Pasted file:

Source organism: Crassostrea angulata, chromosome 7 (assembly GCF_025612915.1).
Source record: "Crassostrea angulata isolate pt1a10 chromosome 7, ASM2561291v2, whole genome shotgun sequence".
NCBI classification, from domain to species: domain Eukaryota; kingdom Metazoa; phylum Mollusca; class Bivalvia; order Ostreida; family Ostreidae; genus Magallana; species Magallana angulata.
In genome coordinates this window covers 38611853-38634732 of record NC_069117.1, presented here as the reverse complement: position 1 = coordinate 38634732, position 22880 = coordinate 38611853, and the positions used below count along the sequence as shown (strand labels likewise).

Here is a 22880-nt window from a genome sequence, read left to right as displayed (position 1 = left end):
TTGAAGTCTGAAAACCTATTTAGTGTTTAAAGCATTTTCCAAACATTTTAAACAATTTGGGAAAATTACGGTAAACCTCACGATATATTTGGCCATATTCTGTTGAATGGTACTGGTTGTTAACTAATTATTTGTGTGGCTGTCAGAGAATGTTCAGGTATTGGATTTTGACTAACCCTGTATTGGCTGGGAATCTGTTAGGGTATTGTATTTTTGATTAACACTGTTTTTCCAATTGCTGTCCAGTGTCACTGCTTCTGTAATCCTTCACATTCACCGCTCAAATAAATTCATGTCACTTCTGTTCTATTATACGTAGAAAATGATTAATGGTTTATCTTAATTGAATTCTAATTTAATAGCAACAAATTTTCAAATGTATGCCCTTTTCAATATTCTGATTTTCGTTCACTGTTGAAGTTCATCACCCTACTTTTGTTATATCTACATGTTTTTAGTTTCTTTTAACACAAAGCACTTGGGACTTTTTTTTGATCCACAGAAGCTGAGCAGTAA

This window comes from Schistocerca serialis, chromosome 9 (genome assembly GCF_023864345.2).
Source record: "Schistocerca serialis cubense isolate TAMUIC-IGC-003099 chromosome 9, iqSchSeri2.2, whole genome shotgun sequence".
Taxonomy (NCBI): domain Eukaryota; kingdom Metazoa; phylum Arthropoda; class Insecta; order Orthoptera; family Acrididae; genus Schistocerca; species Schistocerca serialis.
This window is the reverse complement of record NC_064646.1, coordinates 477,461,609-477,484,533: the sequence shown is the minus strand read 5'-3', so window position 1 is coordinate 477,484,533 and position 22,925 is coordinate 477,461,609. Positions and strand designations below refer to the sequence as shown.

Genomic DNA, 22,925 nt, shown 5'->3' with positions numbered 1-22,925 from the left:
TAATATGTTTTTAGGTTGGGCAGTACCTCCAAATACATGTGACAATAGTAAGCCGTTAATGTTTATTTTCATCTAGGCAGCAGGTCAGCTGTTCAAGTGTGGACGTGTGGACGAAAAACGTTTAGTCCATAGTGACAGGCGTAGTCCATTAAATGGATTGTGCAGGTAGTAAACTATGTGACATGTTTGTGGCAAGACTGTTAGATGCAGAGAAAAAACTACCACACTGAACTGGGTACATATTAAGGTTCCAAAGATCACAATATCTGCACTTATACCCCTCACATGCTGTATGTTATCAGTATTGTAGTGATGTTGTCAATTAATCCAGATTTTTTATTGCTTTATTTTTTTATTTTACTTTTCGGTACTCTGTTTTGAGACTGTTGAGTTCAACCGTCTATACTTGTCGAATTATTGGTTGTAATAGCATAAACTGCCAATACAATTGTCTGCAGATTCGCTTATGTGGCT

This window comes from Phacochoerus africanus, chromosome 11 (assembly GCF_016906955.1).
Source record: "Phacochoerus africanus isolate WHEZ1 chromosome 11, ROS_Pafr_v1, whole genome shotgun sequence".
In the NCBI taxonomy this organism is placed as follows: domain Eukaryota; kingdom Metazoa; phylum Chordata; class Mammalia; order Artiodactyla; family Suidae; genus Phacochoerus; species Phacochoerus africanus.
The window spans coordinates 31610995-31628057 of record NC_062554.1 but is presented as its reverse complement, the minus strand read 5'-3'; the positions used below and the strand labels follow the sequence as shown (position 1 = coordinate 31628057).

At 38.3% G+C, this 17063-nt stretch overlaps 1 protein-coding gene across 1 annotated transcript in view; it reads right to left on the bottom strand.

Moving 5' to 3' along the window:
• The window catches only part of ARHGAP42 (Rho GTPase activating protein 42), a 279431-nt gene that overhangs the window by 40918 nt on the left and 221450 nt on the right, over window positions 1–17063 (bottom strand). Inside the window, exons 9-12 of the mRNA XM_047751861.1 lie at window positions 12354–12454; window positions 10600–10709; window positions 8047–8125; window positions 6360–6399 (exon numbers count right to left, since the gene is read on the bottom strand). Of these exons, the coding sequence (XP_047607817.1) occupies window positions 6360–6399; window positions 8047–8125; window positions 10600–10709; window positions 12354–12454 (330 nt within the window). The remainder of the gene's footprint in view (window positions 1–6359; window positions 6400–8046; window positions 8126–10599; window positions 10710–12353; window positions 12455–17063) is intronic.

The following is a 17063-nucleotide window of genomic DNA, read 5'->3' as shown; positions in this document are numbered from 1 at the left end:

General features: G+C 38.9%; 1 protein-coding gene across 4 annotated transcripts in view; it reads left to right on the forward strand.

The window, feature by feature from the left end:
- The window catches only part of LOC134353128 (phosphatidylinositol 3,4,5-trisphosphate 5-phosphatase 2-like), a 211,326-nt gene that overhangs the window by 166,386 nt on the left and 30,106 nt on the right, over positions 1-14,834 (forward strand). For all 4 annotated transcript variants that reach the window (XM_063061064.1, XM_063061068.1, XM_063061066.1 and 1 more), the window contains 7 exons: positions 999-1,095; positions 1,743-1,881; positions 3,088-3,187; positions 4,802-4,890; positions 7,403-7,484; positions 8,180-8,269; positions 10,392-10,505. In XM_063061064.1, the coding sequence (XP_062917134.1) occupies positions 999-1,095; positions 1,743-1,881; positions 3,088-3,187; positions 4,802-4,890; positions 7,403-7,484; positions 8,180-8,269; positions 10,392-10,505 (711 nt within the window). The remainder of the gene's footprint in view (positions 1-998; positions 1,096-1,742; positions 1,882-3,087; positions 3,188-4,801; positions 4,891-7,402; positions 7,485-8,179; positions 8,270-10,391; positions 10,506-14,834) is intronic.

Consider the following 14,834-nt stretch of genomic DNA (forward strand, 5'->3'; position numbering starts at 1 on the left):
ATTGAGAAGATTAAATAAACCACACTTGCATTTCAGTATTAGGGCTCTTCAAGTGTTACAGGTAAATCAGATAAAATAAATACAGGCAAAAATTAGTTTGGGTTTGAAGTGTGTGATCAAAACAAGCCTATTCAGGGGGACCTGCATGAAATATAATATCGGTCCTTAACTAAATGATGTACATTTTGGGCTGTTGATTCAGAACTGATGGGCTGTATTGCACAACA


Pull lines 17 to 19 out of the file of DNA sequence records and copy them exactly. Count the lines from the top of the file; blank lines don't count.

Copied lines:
At 38.3% G+C, this 17063-nt stretch overlaps 1 protein-coding gene across 1 annotated transcript in view; it reads right to left on the bottom strand.

Moving 5' to 3' along the window:
• The window catches only part of ARHGAP42 (Rho GTPase activating protein 42), a 279431-nt gene that overhangs the window by 40918 nt on the left and 221450 nt on the right, over window positions 1–17063 (bottom strand). Inside the window, exons 9-12 of the mRNA XM_047751861.1 lie at window positions 12354–12454; window positions 10600–10709; window positions 8047–8125; window positions 6360–6399 (exon numbers count right to left, since the gene is read on the bottom strand). Of these exons, the coding sequence (XP_047607817.1) occupies window positions 6360–6399; window positions 8047–8125; window positions 10600–10709; window positions 12354–12454 (330 nt within the window). The remainder of the gene's footprint in view (window positions 1–6359; window positions 6400–8046; window positions 8126–10599; window positions 10710–12353; window positions 12455–17063) is intronic.